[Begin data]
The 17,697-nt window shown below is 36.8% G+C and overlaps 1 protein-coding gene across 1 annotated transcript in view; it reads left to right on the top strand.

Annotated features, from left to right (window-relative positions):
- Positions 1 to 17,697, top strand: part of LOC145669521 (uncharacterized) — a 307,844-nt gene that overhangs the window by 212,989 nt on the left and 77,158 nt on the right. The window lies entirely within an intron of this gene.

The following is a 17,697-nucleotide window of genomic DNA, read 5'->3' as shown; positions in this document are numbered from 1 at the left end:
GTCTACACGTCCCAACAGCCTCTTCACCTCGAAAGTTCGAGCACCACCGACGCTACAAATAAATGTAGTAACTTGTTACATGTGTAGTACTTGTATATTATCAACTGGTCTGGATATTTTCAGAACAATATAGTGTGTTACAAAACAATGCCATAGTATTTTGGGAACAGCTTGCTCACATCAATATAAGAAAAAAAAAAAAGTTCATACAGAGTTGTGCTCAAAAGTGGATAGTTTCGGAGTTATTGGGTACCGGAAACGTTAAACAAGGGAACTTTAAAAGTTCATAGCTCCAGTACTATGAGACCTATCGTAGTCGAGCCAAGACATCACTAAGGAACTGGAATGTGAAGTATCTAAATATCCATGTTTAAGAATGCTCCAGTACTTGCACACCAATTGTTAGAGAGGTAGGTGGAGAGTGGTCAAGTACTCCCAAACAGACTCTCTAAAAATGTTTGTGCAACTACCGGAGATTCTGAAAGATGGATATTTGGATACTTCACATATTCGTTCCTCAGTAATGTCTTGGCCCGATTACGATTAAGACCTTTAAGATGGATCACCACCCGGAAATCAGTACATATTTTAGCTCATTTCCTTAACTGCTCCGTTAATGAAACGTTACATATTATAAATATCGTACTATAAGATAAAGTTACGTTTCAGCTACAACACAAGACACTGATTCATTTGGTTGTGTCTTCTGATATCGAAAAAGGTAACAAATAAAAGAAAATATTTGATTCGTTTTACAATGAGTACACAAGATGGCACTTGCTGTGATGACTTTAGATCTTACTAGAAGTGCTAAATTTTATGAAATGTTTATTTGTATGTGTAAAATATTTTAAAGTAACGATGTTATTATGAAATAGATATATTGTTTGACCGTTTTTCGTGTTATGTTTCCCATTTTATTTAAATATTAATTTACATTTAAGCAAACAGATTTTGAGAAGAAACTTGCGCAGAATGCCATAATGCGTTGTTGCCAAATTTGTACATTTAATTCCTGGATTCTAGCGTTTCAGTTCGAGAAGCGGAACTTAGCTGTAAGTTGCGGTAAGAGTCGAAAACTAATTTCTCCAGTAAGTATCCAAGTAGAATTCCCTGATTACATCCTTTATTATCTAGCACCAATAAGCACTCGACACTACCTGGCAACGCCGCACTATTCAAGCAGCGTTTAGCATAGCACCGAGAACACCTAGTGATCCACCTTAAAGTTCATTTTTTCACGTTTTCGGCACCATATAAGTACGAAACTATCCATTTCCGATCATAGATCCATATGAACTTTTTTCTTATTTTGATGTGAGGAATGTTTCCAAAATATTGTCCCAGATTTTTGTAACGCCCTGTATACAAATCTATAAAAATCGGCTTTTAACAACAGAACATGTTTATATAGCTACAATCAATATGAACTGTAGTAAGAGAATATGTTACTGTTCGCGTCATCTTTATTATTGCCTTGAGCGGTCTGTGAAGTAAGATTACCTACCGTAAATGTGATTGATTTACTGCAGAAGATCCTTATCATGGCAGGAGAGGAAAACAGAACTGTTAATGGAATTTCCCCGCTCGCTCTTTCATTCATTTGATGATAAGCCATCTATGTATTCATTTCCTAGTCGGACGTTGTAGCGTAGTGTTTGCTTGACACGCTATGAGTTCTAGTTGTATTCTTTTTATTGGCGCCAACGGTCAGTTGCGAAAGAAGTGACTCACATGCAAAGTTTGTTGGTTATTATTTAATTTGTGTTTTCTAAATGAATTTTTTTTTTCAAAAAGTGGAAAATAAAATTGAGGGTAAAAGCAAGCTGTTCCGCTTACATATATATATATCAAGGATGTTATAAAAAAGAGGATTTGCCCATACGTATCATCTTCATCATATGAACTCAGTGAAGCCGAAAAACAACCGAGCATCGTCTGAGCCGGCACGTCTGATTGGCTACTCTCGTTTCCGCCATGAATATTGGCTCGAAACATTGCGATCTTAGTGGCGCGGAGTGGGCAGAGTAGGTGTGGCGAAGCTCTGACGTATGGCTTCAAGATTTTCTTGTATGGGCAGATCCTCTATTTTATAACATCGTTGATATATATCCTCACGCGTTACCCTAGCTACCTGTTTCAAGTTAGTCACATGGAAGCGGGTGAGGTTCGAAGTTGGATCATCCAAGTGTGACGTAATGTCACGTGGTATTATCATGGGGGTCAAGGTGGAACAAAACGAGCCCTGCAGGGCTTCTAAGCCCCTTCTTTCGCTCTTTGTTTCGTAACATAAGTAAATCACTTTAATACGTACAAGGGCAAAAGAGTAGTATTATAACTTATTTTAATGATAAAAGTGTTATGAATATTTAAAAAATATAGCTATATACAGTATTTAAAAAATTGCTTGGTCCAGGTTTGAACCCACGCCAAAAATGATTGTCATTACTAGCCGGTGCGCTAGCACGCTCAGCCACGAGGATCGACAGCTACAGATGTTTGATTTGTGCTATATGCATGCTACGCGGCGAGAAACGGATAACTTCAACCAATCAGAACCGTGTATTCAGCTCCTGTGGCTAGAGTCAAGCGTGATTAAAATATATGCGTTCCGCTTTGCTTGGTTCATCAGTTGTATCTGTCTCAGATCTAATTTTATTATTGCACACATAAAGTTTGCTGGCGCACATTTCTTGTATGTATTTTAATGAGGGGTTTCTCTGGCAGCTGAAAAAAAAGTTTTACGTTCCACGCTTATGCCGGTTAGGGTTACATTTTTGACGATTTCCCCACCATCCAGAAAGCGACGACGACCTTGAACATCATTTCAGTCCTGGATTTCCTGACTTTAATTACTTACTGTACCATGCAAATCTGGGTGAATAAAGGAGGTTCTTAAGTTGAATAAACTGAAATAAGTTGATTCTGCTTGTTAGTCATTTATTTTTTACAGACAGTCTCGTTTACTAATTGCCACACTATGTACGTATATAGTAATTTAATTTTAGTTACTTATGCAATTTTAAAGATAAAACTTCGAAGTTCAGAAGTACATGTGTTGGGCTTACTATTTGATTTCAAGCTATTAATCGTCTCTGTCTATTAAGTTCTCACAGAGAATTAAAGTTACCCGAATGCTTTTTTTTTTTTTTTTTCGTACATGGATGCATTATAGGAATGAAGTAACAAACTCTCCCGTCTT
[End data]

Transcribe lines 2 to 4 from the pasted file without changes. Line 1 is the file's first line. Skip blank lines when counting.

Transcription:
Annotated features, from left to right (window-relative positions):
- Positions 1 to 17,697, top strand: part of LOC145669521 (uncharacterized) — a 307,844-nt gene that overhangs the window by 212,989 nt on the left and 77,158 nt on the right. The window lies entirely within an intron of this gene.

The following is a 17,697-nucleotide window of genomic DNA, read 5'->3' as shown; positions in this document are numbered from 1 at the left end: